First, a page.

She connected deeply with communities in West Philly, telling Street, “I didn’t have any mentors when I was in high school—it’s important to me that kids get that person who teaches them to navigate the system. I have more in common with kids in West Philly than I did with anybody back home."
Jane’s second semester was an improvement, which she attributes to generous professors, but the pandemic wiped everything away. She was a residential advisor in Rodin, trying to keep health and work and school balanced, the pandemic overwhelmed every aspect of daily life. She failed three out of the five classes she was taking, and decided to take academic leave from Penn for the next year.
“It compromised my graduation plan again, so it wasn’t an easy decision,” Jane muses. She split her time between Florida and Philly, and kept working in the West Philadelphia community. But the pandemic completely forced Jane to re–evaluate what failure and success meant to her, and what they meant at Penn.
“I had the whole grand scheme of going to Penn, and starting my master's there, and it all really collapsed under the weight of the pandemic. I wanted to work with Teach For America, and I wanted to graduate but I was increasingly uncertain.” Then, during her time away, Jane’s grandfather died. A teacher himself, he had been a guiding star for her, and his passing reaffirmed her dreams.
“I want to live his legacy,” she says. “It was important to me to say: 'I have an end goal. It is to teach. To teach, I must graduate. I have to keep pushing forward, even when everything is falling apart I have to wake up the next day and try again. I have to try my best.'” Jane recommitted to Teach For America, and asked them if they had any posts open in West Philly.
Returning to Penn brought her new victories and a new sense of purpose. She changed advisors, and her new one helped her fix an incomplete. She and her advisor worked on a weekly agenda to hold her accountable for schoolwork, and she began communicating more with her professors. Where she had kept her problems to herself during the pandemic, Jane began to ask for help. “I learned to say, 'Hey, I promise I’m not ignoring you and your class!'” It all paid off. Last spring, she failed none of her classes.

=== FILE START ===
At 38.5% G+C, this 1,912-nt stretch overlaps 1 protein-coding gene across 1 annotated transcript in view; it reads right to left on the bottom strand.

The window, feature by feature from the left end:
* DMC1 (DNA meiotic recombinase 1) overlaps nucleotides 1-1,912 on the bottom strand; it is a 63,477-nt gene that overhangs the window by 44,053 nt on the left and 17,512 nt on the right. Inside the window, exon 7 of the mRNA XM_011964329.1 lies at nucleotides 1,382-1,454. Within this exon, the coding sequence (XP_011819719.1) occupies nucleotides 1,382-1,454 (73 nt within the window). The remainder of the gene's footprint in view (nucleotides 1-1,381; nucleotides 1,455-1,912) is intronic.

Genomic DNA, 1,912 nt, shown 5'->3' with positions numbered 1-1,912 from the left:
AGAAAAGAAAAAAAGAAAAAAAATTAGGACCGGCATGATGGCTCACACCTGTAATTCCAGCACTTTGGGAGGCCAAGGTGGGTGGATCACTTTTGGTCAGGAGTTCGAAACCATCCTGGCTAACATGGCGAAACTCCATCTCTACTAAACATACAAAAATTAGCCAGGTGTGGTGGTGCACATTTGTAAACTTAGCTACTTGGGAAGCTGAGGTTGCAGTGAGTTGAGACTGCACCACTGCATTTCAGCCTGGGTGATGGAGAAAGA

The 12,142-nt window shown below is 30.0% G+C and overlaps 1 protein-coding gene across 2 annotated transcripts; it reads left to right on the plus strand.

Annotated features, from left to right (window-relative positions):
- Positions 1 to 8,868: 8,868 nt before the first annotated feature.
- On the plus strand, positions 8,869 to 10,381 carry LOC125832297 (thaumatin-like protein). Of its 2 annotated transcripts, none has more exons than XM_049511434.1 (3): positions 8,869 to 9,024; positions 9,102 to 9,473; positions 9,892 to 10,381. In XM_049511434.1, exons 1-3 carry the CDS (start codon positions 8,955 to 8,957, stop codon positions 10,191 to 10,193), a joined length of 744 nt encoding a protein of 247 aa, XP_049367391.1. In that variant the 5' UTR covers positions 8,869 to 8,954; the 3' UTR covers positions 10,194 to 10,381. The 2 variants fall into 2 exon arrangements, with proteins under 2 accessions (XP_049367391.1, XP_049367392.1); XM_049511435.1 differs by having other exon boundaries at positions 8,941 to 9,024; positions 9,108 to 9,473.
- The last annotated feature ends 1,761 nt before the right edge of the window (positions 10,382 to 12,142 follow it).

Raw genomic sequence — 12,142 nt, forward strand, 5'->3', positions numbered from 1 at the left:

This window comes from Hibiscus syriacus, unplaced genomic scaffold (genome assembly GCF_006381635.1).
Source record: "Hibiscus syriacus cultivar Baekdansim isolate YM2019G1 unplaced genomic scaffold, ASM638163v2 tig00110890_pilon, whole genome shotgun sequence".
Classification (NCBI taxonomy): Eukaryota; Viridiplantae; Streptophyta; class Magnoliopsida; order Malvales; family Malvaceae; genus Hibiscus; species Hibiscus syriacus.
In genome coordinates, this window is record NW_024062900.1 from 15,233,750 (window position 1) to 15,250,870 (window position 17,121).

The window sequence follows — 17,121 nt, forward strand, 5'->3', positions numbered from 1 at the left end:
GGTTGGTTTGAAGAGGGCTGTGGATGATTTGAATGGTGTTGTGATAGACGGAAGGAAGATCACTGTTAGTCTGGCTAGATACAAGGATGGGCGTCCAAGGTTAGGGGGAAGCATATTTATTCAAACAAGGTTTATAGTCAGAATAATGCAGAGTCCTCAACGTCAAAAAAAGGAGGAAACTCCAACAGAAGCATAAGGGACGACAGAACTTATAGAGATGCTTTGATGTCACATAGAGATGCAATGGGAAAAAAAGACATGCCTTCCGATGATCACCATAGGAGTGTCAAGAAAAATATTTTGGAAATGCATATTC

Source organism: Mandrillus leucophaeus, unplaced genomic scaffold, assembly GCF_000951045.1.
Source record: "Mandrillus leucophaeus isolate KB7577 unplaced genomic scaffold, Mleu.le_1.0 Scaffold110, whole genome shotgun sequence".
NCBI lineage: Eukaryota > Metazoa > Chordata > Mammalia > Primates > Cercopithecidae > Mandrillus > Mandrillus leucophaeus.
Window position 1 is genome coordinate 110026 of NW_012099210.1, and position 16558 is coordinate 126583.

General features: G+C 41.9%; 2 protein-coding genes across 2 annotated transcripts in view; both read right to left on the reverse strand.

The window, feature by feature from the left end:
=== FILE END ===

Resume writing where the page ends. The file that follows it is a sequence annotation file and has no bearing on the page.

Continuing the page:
Several times, Jane asks if she’s rambling, but she isn’t—everything she says adds something. She lists off classes she’s failed; a cinema course that she just “wasn’t the right fit for,” and a grad student course on education that was too much for an undergraduate workload. She glows when she talks about her students in West Philly, many of whom she is still in contact with, and the professors who helped her make it through Penn.
“I really want to thank Kaitlin Irvine, who was my advisor in the College, and Elaine Simon, who was my advisor in the Urban Studies department.” These are the people who showed up and showed out for Jane, to whom she’s forever grateful. But Jane is quick to emphasize that she holds no grudges against the professors or the former advisor who couldn't be that for her. “[Kaitlin and Elaine] put in the extra time for me. But I can’t hold everyone to the standards of working outside of their job.”
Still, Jane has met her own standards. Upon graduating, she’ll teach in West Philadelphia with Teach For America. She’ll stay in Philly with two of her best friends, relationships that were crucial to her successes. “Success really is in the community you make,” she muses. You could probably find her walking along the Delaware River, or at her favorite part of Spruce Street Harbor Park.
Jane also has some thoughts for Penn first years and incoming students: Namely, ask for help when you need it. “If the system is not serving you, ask for help. It is so much better to change than to be stuck in a miserable loop. There are so many things that could’ve gone differently if I’d just asked for help sooner.”
She thinks for a moment. “Nobody gets an award for putting on Penn Face everyday,” she declares, which is perhaps the biggest blow to Penn Face I’ve heard in a long time. Jane Lozada Foster means it when she tells me, “Nobody gets an award for pretending to be okay.”